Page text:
WestJet says mechanics strike would disrupt long weekend plans for 250,000 travellers

A potential strike by WestJet airplane mechanics would upend travel plans for 250,000 customers over the Canada Day long weekend, the airline says — and cost it millions of dollars.

The Calgary-based carrier has already begun to cancel flights, calling off roughly 25 trips on Thursday and Friday in anticipation of possible job action by the Aircraft Mechanics Fraternal Association (AMFA), which has threatened to hit the picket lines as early as 5:30 p.m. MT on Friday.

Already affecting some 3,300 customers, WestJet’s decision to start concentrating its 180-plane fleet seeks to avoid leaving planes in far-flung locations and stranding passengers and crew.

As negotiations toward the union’s first collective agreement drag on in a windowless conference room at a hotel near Toronto’s Pearson airport, the tone of statements put out by the two sides has grown increasingly aggressive.

The mechanics union, which represents about 680 workers — the majority are aircraft maintenance engineers (AMEs) who inspect each active plane daily — has accused WestJet of “brinksmanship” and “false accusations.” It said Wednesday the airline has asked the government to quash its strike notice without notifying its negotiators.

“In its own submission of today, WestJet alleges that an AME strike would place the ‘company and the travelling public in peril at a critical time,”‘ the union negotiating committee said in a release Wednesday.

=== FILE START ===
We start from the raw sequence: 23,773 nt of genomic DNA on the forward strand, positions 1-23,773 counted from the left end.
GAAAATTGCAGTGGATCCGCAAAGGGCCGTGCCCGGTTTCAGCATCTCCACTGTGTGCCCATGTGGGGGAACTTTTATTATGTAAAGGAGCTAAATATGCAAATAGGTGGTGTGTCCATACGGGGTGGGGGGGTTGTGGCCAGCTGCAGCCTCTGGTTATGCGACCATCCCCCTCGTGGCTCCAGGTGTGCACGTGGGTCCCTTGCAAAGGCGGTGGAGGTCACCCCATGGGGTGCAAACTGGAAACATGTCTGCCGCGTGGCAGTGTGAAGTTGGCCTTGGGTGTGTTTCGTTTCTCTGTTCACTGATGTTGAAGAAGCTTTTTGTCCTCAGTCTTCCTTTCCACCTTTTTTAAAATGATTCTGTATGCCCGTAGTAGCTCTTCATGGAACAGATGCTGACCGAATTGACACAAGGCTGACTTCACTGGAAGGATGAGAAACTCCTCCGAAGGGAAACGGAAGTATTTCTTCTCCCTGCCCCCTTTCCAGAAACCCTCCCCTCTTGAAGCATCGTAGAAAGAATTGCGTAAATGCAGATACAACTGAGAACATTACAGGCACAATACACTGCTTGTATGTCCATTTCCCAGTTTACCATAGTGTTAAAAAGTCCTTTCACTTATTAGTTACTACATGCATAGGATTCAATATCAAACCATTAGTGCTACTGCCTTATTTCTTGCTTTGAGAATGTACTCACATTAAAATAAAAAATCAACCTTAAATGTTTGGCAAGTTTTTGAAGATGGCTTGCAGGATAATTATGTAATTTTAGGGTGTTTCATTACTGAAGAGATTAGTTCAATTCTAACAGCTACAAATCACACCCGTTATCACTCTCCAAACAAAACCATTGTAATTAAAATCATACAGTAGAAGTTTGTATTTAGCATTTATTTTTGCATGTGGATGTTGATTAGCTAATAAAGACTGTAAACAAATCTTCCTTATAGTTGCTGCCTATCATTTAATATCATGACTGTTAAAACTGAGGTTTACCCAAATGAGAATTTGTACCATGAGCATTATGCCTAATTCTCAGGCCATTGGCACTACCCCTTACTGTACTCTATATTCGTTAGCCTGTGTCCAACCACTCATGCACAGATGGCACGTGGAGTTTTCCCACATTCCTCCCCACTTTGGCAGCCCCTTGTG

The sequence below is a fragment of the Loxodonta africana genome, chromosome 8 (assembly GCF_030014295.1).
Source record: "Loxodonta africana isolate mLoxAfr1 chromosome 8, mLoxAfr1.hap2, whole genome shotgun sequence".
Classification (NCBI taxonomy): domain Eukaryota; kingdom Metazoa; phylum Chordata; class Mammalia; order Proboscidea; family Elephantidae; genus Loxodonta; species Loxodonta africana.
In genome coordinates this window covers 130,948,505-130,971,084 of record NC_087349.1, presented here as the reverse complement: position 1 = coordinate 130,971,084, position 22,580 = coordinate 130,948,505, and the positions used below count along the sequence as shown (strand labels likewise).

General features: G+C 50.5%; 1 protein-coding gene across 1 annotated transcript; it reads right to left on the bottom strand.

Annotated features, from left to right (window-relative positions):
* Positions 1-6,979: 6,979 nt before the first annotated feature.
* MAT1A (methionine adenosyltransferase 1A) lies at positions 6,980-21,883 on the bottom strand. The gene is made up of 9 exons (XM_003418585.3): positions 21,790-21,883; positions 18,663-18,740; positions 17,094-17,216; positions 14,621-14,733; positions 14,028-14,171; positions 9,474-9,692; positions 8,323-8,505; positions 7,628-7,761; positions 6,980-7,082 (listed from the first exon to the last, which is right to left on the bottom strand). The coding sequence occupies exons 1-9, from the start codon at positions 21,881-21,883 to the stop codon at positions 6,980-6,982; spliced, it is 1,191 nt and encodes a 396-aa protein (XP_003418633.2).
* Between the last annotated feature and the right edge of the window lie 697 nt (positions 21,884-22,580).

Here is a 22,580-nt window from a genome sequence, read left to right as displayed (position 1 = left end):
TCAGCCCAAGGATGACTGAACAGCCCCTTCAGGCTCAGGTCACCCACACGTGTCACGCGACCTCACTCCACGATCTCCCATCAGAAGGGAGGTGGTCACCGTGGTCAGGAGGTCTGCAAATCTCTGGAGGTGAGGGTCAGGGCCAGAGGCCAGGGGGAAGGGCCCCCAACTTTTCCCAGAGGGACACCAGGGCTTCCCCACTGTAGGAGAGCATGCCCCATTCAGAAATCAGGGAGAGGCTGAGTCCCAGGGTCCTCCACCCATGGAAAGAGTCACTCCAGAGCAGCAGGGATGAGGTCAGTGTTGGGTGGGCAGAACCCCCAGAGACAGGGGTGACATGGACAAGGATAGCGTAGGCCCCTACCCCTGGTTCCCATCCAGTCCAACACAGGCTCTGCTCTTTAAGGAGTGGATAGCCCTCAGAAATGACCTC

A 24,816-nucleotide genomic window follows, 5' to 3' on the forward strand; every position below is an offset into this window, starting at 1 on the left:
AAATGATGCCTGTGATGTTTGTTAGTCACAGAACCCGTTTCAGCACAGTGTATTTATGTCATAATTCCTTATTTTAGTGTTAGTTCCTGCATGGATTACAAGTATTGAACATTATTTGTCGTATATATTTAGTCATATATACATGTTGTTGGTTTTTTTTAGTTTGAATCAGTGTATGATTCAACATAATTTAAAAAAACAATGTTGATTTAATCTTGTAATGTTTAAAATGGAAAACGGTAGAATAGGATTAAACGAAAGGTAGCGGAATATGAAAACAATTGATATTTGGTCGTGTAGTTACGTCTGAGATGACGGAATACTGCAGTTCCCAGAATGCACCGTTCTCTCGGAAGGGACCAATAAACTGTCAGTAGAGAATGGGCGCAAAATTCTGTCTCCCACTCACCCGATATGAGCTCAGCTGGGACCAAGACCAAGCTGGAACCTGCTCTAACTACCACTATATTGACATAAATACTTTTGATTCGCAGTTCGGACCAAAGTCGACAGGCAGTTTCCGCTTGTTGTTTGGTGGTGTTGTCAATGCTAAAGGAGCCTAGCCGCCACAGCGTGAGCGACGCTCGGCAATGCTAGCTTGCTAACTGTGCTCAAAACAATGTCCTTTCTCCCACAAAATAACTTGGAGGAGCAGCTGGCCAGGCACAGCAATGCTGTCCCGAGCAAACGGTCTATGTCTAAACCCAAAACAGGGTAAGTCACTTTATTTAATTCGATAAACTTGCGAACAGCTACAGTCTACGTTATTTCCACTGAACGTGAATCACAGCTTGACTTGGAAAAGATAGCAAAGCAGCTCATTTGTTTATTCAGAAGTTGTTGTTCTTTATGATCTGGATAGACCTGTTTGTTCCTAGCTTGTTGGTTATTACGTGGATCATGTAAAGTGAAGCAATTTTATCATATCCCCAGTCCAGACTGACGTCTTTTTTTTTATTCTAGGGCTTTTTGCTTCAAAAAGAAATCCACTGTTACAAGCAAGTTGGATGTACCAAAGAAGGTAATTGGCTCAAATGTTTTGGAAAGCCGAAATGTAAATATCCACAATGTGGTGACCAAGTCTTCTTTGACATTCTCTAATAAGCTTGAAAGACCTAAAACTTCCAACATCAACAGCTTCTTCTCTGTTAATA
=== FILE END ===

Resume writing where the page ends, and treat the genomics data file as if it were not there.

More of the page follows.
“It is difficult to conceive of a more inflammatory or offensive comment.”

WestJet deemed the impact of a potential strike “catastrophic.”

“As we quickly approach the July long weekend, it is especially devastating that the strike notice we have received from AMFA forces us to begin cancelling flights and parking aircraft, for the second time in just over a week,” said WestJet Airlines president Diederik Pen in a release.

He called the decision to trigger flight cancellations a “painful” one, noting the fallout for customers.

Plane mechanics first served the carrier with a 72-hour strike notice on June 17, prompting WestJet to cancel nearly 50 flights last week before both sides agreed to resume negotiations. The second strike notice came Tuesday.

Union members voted overwhelmingly to reject a tentative deal earlier this month and have opposed WestJet’s request for intervention by the country’s labour tribunal.

The Canada Industrial Relations Board has said it needs more time and submissions from each party before deciding whether to create a collective agreement via binding arbitration, as proposed by WestJet last week.